Ottawa’s remaining schedule

At Minnesota

At Winnipeg

At Detroit (1st game of back-to-back)

Vs Detroit (2nd game of back-to-back)

At Boston

Vs Rangers (1st game of back-to-back)

At Islanders (2nd game of back-to-back)

Finally, we have the Leafs, one point up with a game in hand. Compare their remaining schedule to the Bruins and pick the one you’d prefer

At Nashville

At Detroit

At Buffalo (1st game of back-to-back)

Vs Washington (2nd game of back-to-back)

Vs Tampa Bay

Vs Pittsburgh (1st game of back-to-back)

Vs Columbus (2nd game of back-to-back)

The key here, if they end up tied is for the Bruins to remain ahead in ROW’s – currently 38-35 for the Bruins since the Leafs hold the second tie-breaker which is head to head meetings which is held by the Leafs. In the end, I think it takes 94 points to get into the playoffs. That means 3-3-1 for the Leafs in their final 7 games.

Revisiting Austin Czarnik

austin_czarnik_providence_111515

With the unfortunate setback of Boston Bruins center Ryan Spooner’s concussion this week, another door of opportunity has opened for Austin Czarnik.

The undrafted free agent and former Miami University Redhawks captain had spent most of the season with the big club after a standout rookie pro campaign a year ago with the Providence Bruins. The Michigan native made the big club out of camp before taking a cheap hit late in the preseason that caused him to miss a little time up front.

“I know what he’s going through,” Czarnik said of Spooner’s situation after the Boston morning skate prior to their Wednesday night game against the flailing Detroit Red Wings. “He said it’s a mild one, but still- it’s a concussion, so you just gotta be careful with it. I felt good when I came back, but I felt like I was 100 percent, but maybe my cognitive (ability) wasn’t all there. Just moving back and forth, but it felt great. But when I got on the ice, it was a little bit different, so I think I may have rushed it just a little but it just takes time.”

Czarnik has always been a high-end skill player with the hockey sense and creativity to be an offensive force, but his lack of size resulted in a lot of disappointments throughout his progression up the developmental ladder.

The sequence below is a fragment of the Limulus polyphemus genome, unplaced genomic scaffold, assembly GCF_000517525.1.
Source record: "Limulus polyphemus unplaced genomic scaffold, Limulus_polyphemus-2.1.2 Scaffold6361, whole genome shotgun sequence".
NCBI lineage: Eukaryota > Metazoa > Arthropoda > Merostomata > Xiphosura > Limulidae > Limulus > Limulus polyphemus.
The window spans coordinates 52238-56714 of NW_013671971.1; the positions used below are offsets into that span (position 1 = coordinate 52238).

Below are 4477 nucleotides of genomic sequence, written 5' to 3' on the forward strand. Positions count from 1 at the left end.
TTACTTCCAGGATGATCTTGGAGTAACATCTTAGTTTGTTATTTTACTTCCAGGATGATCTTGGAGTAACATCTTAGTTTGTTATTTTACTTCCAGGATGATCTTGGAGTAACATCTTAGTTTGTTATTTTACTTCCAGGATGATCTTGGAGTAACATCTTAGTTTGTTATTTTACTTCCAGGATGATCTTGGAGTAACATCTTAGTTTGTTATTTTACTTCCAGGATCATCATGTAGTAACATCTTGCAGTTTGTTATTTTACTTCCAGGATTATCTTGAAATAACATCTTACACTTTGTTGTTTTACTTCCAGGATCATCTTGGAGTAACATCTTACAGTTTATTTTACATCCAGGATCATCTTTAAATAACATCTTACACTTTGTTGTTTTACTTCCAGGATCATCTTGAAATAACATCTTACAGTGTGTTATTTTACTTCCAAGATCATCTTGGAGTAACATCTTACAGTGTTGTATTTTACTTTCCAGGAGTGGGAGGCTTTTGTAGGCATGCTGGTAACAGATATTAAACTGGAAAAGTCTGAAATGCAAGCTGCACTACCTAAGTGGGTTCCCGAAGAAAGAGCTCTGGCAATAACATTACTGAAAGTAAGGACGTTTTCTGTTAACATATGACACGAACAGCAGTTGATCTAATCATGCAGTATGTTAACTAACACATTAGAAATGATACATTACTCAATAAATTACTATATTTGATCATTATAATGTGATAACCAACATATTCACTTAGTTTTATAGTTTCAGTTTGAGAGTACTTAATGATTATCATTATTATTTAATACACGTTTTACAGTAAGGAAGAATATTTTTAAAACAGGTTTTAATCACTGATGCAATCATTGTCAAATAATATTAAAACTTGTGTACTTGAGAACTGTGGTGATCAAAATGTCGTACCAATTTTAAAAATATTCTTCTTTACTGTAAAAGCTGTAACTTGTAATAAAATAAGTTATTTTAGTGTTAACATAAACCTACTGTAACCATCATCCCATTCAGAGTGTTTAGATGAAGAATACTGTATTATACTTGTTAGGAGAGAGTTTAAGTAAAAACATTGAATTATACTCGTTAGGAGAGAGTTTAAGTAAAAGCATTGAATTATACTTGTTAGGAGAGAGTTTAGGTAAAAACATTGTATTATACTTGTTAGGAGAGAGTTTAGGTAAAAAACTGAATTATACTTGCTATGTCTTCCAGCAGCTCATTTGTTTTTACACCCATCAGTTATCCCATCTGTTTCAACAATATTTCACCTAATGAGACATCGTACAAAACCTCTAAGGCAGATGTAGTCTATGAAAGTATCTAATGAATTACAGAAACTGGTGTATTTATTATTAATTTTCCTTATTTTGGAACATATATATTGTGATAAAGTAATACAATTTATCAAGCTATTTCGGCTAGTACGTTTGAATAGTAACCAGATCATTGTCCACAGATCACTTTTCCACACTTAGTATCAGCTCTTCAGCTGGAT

“For me, it was hard growing up because I was cut from every triple-A team pretty much because I was too small,” said Czarnik. “It was a hard process for me, but I always had at least one person who believed in me throughout my whole career pretty much. They believe in me right now, and I’m just looking forward to the opportunity to show what I have again in Boston.”

Czarnik hinted at maybe being a little too conservative in his approach, which may be a reflection of his reticence to try higher-risk plays as a rookie. Or, it could have been a veiled reference to his only NHL coach to date (at least until Bruce Cassidy takes his place behind the Boston bench tonight), Claude Julien, and his reputation for a lower-risk, team defense system.

“I’ve been simple so much this year- I think I can start trying to make plays,” he said. “Realize what plays I have on the ice to make and not just try to get the puck in, things like that. So, that’s what I’m going to try and focus on and just try to create space out there for my linemates.”

As a productive player at the USHL and NCAA levels, it seems more than a little surprising in hindsight that not one of the 30 NHL clubs took a late-round flyer on Czarnik. However, what happened in the past is of little consequence, as these days, with the Second Chance Saloon open for business in terms of the annual NCAA free agent derby that occurs each spring as college hockey seasons come to an end, he was able to parlay his talent and production into an opportunity with the Bruins, much like another Michigander in Boston teammate Torey Krug, was able to do.

“Obviously, it’s every kid’s dream to get drafted, so I was a little hurt when I didn’t,” he said. “The second year, I didn’t even get picked up either out of college, so I was kind of hurt by that time, but I realized I just had to prove them wrong again, so that was the main thing and I’m happy it happened because I had options to pick from and things like that. So- any kid that doesn’t get drafted, it’s probably the best thing that can happen to you because you’ll have teams that want you if you work hard. That’s the biggest thing- you can just pick from your hand, so it was a cool feeling.”

Czarnik credited a former college teammate, since departed from the Bruins organization in forward Reilly Smith, with helping him to decide on Boston over the other suitors he had in the spring of 2015. He said that the tradition surrounding the B’s and the chance to play in a city like this one were major factors in his decision, one that seems to have paid off for the time being, as he is living his NHL dream with another opportunity to stick after being returned to Providence late last month.

“I think we’re just going to try and stay on the same page in terms of what they’ve been on,” Czarnik said of his slotting onto the third line in hopes of recapturing some of the magical chemistry he had with left wing Frank Vatrano in Providence last year as rookies. “Obviously, Spooner’s a really good player; I’m going to try and fill some of his shoes, but it’s going to be hard because he always makes plays. We just want to keep the train rolling and go from there.”